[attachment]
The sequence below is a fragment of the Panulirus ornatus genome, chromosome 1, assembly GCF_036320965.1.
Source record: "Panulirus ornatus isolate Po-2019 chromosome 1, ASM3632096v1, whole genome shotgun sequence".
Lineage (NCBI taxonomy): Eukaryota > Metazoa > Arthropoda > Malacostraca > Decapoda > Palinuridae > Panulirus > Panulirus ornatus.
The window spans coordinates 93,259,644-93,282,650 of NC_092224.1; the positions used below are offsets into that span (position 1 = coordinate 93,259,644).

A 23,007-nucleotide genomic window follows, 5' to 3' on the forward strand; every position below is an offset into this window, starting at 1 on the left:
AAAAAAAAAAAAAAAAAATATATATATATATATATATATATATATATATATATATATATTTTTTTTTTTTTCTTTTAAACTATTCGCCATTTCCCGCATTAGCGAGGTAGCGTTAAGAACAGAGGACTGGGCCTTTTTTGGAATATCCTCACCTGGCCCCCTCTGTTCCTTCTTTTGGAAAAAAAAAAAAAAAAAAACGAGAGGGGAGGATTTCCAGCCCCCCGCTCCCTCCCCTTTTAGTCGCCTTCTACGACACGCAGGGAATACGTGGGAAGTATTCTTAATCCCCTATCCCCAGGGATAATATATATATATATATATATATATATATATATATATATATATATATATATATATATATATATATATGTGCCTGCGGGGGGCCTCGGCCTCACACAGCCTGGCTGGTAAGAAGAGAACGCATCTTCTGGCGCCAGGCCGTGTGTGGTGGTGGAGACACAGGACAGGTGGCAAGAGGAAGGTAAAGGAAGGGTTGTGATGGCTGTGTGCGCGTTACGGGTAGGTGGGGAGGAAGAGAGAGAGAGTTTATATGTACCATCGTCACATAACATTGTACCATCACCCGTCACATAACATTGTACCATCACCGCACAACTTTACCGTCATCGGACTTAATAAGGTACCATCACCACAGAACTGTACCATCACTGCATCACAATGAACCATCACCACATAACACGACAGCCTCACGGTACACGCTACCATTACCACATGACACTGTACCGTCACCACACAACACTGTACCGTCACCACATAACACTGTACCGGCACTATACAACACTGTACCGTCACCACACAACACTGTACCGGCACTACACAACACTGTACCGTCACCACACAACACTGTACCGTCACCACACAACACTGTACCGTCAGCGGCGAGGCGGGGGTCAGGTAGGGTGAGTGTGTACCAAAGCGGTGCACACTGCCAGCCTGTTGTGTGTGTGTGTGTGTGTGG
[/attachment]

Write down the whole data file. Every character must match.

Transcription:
The sequence below is a fragment of the Panulirus ornatus genome, chromosome 1, assembly GCF_036320965.1.
Source record: "Panulirus ornatus isolate Po-2019 chromosome 1, ASM3632096v1, whole genome shotgun sequence".
Lineage (NCBI taxonomy): Eukaryota > Metazoa > Arthropoda > Malacostraca > Decapoda > Palinuridae > Panulirus > Panulirus ornatus.
The window spans coordinates 93,259,644-93,282,650 of NC_092224.1; the positions used below are offsets into that span (position 1 = coordinate 93,259,644).

A 23,007-nucleotide genomic window follows, 5' to 3' on the forward strand; every position below is an offset into this window, starting at 1 on the left:
AAAAAAAAAAAAAAAAAATATATATATATATATATATATATATATATATATATATATATTTTTTTTTTTTTCTTTTAAACTATTCGCCATTTCCCGCATTAGCGAGGTAGCGTTAAGAACAGAGGACTGGGCCTTTTTTGGAATATCCTCACCTGGCCCCCTCTGTTCCTTCTTTTGGAAAAAAAAAAAAAAAAAAACGAGAGGGGAGGATTTCCAGCCCCCCGCTCCCTCCCCTTTTAGTCGCCTTCTACGACACGCAGGGAATACGTGGGAAGTATTCTTAATCCCCTATCCCCAGGGATAATATATATATATATATATATATATATATATATATATATATATATATATATATATATATATATATATGTGCCTGCGGGGGGCCTCGGCCTCACACAGCCTGGCTGGTAAGAAGAGAACGCATCTTCTGGCGCCAGGCCGTGTGTGGTGGTGGAGACACAGGACAGGTGGCAAGAGGAAGGTAAAGGAAGGGTTGTGATGGCTGTGTGCGCGTTACGGGTAGGTGGGGAGGAAGAGAGAGAGAGTTTATATGTACCATCGTCACATAACATTGTACCATCACCCGTCACATAACATTGTACCATCACCGCACAACTTTACCGTCATCGGACTTAATAAGGTACCATCACCACAGAACTGTACCATCACTGCATCACAATGAACCATCACCACATAACACGACAGCCTCACGGTACACGCTACCATTACCACATGACACTGTACCGTCACCACACAACACTGTACCGTCACCACATAACACTGTACCGGCACTATACAACACTGTACCGTCACCACACAACACTGTACCGGCACTACACAACACTGTACCGTCACCACACAACACTGTACCGTCACCACACAACACTGTACCGTCAGCGGCGAGGCGGGGGTCAGGTAGGGTGAGTGTGTACCAAAGCGGTGCACACTGCCAGCCTGTTGTGTGTGTGTGTGTGTGTGG